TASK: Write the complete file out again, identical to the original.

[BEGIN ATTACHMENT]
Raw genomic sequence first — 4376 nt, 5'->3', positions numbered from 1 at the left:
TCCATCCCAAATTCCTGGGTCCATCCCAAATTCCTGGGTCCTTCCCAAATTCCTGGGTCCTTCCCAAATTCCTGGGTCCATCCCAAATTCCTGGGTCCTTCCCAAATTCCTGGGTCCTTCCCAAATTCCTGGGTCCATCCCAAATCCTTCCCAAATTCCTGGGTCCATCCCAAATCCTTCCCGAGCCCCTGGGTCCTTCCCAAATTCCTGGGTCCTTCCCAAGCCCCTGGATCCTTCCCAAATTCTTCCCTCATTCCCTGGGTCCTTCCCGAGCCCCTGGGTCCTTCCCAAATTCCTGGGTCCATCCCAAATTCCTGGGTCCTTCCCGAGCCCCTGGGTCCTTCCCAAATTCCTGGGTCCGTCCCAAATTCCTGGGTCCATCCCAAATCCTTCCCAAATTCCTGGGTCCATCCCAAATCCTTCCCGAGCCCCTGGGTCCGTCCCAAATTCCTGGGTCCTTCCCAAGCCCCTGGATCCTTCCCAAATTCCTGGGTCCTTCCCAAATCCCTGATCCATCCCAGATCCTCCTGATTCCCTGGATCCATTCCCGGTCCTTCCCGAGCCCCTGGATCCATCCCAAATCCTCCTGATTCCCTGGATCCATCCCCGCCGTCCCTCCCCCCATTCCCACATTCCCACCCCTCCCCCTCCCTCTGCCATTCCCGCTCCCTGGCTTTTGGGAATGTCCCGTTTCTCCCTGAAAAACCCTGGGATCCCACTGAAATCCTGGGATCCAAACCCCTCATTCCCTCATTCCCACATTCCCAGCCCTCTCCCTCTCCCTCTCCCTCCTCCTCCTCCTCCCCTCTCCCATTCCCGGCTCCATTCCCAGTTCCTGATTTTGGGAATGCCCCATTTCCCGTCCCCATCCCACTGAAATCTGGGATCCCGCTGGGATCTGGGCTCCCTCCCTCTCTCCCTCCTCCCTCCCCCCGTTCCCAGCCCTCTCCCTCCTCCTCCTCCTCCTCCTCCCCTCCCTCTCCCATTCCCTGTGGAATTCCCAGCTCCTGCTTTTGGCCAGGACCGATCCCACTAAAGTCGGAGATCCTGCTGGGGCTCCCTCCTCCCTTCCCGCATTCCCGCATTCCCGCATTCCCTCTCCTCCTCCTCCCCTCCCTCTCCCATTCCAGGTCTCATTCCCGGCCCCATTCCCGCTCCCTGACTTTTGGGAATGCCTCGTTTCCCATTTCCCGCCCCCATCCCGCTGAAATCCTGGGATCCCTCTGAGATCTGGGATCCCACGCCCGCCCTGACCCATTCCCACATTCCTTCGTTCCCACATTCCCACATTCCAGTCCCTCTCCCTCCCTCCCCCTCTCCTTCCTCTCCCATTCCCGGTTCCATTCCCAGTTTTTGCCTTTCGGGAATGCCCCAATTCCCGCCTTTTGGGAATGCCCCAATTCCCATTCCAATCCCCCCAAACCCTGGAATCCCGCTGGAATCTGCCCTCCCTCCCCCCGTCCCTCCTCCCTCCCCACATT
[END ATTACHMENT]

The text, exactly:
Raw genomic sequence first — 4376 nt, 5'->3', positions numbered from 1 at the left:
TCCATCCCAAATTCCTGGGTCCATCCCAAATTCCTGGGTCCTTCCCAAATTCCTGGGTCCTTCCCAAATTCCTGGGTCCATCCCAAATTCCTGGGTCCTTCCCAAATTCCTGGGTCCTTCCCAAATTCCTGGGTCCATCCCAAATCCTTCCCAAATTCCTGGGTCCATCCCAAATCCTTCCCGAGCCCCTGGGTCCTTCCCAAATTCCTGGGTCCTTCCCAAGCCCCTGGATCCTTCCCAAATTCTTCCCTCATTCCCTGGGTCCTTCCCGAGCCCCTGGGTCCTTCCCAAATTCCTGGGTCCATCCCAAATTCCTGGGTCCTTCCCGAGCCCCTGGGTCCTTCCCAAATTCCTGGGTCCGTCCCAAATTCCTGGGTCCATCCCAAATCCTTCCCAAATTCCTGGGTCCATCCCAAATCCTTCCCGAGCCCCTGGGTCCGTCCCAAATTCCTGGGTCCTTCCCAAGCCCCTGGATCCTTCCCAAATTCCTGGGTCCTTCCCAAATCCCTGATCCATCCCAGATCCTCCTGATTCCCTGGATCCATTCCCGGTCCTTCCCGAGCCCCTGGATCCATCCCAAATCCTCCTGATTCCCTGGATCCATCCCCGCCGTCCCTCCCCCCATTCCCACATTCCCACCCCTCCCCCTCCCTCTGCCATTCCCGCTCCCTGGCTTTTGGGAATGTCCCGTTTCTCCCTGAAAAACCCTGGGATCCCACTGAAATCCTGGGATCCAAACCCCTCATTCCCTCATTCCCACATTCCCAGCCCTCTCCCTCTCCCTCTCCCTCCTCCTCCTCCTCCCCTCTCCCATTCCCGGCTCCATTCCCAGTTCCTGATTTTGGGAATGCCCCATTTCCCGTCCCCATCCCACTGAAATCTGGGATCCCGCTGGGATCTGGGCTCCCTCCCTCTCTCCCTCCTCCCTCCCCCCGTTCCCAGCCCTCTCCCTCCTCCTCCTCCTCCTCCTCCCCTCCCTCTCCCATTCCCTGTGGAATTCCCAGCTCCTGCTTTTGGCCAGGACCGATCCCACTAAAGTCGGAGATCCTGCTGGGGCTCCCTCCTCCCTTCCCGCATTCCCGCATTCCCGCATTCCCTCTCCTCCTCCTCCCCTCCCTCTCCCATTCCAGGTCTCATTCCCGGCCCCATTCCCGCTCCCTGACTTTTGGGAATGCCTCGTTTCCCATTTCCCGCCCCCATCCCGCTGAAATCCTGGGATCCCTCTGAGATCTGGGATCCCACGCCCGCCCTGACCCATTCCCACATTCCTTCGTTCCCACATTCCCACATTCCAGTCCCTCTCCCTCCCTCCCCCTCTCCTTCCTCTCCCATTCCCGGTTCCATTCCCAGTTTTTGCCTTTCGGGAATGCCCCAATTCCCGCCTTTTGGGAATGCCCCAATTCCCATTCCAATCCCCCCAAACCCTGGAATCCCGCTGGAATCTGCCCTCCCTCCCCCCGTCCCTCCTCCCTCCCCACATT